It’s just before 10 a.m. and I’m already on a train bound for Manhattan. Rising before noon isn’t my ideal way to begin a Saturday but I’m optimistic (if not a bit terrified) about the Pure Barre class I’ll be taking as part of SELF Magazine’s inaugural Up & Out Studio event.
For more than two decades, the publication’s Workout in the Park wellness festival drew thousands of women to Manhattan’s Central Park for a day of exercise, beauty consultations and healthy treats. This year, SELF took its flagship event in a new direction, offering intimate group exercise classes—among them, Barry’s Bootcamp, Flywheel and Plyojam—that are more aligned with the evolution of the fitness space.
“What was happening in the marketplace was all these great studios were becoming the hottest trends, which is not new this year, but certainly is something that’s growing prolifically,” says Eric Johnson, associate publisher-marketing at SELF Magazine. “We really wanted to recognize that and to create a program that was more on-brand, more on-trend with what’s happening today with the studio partners. They’ve got such tremendous followings of their own; it makes sense to go where the consumers are going.”
As I enter the event, held at Spring Studios, I feel myself growing tense. I’ve never taken a Pure Barre class. The last time I was near a ballet barre, my pink tutu had the power to make all of my mishaps adorable. What if I can’t hack it as an adult? What if I pass out and have to explain to my boss that I was unconscious for half of my assignment?
Mercifully, I run into Mary Murcko, publisher of SELF, as another magazine employee guides me to my class. She reminds me that the point of the Up & Out Studio is to try a new workout without the intimidation factor. Everyone else will be a newbie just like me. I’ve got this.
Inside the Pure Barre studio I find floor mats lined up, each equipped with a pair of weights, a small exercise ball, a resistance band and a new pair of the recommended Pure Barre “sticky socks” to keep participants from sliding off their mats. What I don’t find is a ballet barre. I learn that the class has been modified for the Up & Out event and I sure as hell don’t complain.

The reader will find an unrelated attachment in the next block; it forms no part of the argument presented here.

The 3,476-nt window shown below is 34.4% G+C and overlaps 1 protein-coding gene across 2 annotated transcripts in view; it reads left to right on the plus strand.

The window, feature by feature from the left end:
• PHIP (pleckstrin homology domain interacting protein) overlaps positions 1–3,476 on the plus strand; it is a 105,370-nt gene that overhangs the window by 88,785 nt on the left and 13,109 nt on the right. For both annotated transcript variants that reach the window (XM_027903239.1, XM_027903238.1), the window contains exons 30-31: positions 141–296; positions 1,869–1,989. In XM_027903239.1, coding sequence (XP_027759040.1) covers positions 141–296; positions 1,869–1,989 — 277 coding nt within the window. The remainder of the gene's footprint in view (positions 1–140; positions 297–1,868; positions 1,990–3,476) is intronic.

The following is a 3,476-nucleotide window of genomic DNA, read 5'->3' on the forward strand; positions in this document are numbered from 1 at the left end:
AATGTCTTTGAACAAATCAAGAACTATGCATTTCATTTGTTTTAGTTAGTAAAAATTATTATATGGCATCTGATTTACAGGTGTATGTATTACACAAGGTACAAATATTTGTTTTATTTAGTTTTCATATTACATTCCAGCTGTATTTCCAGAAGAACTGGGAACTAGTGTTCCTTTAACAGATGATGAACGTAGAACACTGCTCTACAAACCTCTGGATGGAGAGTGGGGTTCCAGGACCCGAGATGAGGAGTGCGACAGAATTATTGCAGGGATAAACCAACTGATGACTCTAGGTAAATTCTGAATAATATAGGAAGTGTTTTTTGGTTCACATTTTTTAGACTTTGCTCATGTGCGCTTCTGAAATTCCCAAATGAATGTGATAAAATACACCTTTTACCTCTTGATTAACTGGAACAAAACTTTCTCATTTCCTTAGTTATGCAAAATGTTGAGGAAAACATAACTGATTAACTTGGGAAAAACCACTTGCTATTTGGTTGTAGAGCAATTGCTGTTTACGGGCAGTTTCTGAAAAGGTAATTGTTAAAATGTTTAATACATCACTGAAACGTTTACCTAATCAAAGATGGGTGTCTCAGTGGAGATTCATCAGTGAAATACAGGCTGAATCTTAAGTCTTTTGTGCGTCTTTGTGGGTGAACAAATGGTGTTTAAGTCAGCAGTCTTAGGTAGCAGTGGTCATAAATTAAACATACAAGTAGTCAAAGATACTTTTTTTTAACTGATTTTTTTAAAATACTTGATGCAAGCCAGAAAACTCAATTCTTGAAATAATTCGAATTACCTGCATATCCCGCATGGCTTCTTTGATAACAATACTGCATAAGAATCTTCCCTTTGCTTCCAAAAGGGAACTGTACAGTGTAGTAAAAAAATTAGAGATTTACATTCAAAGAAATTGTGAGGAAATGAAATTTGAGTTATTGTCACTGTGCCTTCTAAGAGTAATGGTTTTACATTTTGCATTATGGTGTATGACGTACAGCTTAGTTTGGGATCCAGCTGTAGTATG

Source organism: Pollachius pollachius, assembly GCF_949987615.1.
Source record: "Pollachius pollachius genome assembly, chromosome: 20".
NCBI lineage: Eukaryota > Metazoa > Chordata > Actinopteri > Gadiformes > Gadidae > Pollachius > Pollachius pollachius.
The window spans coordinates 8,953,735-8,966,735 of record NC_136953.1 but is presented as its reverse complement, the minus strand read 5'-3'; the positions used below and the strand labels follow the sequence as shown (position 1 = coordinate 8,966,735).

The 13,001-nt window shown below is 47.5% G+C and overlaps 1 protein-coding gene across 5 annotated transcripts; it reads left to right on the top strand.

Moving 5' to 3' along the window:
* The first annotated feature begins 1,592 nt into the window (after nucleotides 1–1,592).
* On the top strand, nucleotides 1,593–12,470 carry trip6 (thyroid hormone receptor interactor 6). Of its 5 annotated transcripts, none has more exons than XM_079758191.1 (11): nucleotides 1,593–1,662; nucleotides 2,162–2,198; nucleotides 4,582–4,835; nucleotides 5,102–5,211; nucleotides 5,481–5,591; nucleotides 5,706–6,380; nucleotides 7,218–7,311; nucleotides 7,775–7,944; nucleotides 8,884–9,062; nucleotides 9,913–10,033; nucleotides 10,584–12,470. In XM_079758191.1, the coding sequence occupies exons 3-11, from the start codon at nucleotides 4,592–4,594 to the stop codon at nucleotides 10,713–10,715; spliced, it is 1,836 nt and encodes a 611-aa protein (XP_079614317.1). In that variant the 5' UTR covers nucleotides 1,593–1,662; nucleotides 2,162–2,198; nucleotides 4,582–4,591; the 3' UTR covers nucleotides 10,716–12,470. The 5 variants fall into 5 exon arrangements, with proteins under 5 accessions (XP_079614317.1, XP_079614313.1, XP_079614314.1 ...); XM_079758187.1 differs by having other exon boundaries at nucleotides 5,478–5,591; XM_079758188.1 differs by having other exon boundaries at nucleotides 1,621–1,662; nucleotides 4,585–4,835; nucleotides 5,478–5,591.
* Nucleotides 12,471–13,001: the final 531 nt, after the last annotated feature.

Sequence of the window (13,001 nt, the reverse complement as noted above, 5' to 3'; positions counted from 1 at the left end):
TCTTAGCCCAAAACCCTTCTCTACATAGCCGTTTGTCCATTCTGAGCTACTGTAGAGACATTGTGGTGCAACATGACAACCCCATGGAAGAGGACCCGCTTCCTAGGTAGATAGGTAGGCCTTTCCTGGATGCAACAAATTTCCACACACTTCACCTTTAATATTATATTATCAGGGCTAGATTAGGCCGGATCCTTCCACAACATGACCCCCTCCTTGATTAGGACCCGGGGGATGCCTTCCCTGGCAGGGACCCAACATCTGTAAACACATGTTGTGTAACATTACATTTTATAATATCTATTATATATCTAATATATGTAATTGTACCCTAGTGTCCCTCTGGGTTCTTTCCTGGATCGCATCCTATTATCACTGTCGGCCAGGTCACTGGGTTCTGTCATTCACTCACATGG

Glancing around the room, I notice that the assistant to the class instructor is wearing a crinkled shirt in a material I don’t recognize (made from the tears of past barre participants, I assume). And then it hits me—the garment is perfectly normal. What I’m seeing are her perfectly cut washboard abs right through her shirt. Commence panic mode. I’m going to need a very different kind of bar after this experience.
Forty minutes later, the session has ended and I am in awe of the human body—not because I aced the class but because I am now aware of at least 25 muscle groups I was previously oblivious to. All of them hurt. I happily stumble down to the sponsorship zone, where rewards for my hard work surely await.
Making my way downstairs, I notice a table stacked with SELF-branded workout towels and plenty of copies of the magazine’s latest issue. Votive candles and purple flowers give the set-up a tranquil feel—a welcome calm after the Pure Barre storm.
Nearby, about a dozen sponsors are activating in a spacious room that allows attendees to mill about and refuel with a variety of healthy samples, from Lumi juice to Macro bars to Essentia water.
Meanwhile, Cover FX provides mini makeovers featuring its Custom Cover Drops bar, which allows users to create their perfect foundation color. Chantelle hosts personalized bra fittings. Bliss offers a photo engagement. It’s a health, wellness and beauty extravaganza that ties in nicely with the event as a whole.
“Events are done in conjunction with our advertising partners because they’re just as interested in getting live in front of our consumers as we’re interested in talking to our consumers,” says Johnson.
With a robust readership both in print and online, SELF is a veritable success in the world of modern journalism. Nevertheless, experiential plays an important role in the publication’s marketing mix.
“It’s really about getting in front of our consumers and having them experience the brand live,” says Johnson. “We hear time and time again that [consumers] want more from the brand and they really want to experience it first-hand, and that’s why events continue to be so successful. They’re really passionate about it.”
As I exit the event, I’m handed a swag bag filled with goodies from SELF and its sponsors, along with a handout inviting me to try another free fitness class the next day. My muscles have had enough for one weekend, but for a moment I consider the offer. After surviving Pure Barre, other boutique fitness programs suddenly seem within my reach.
Kettlebell Kickboxing, perhaps?
Featured photo courtesy: Brian Ach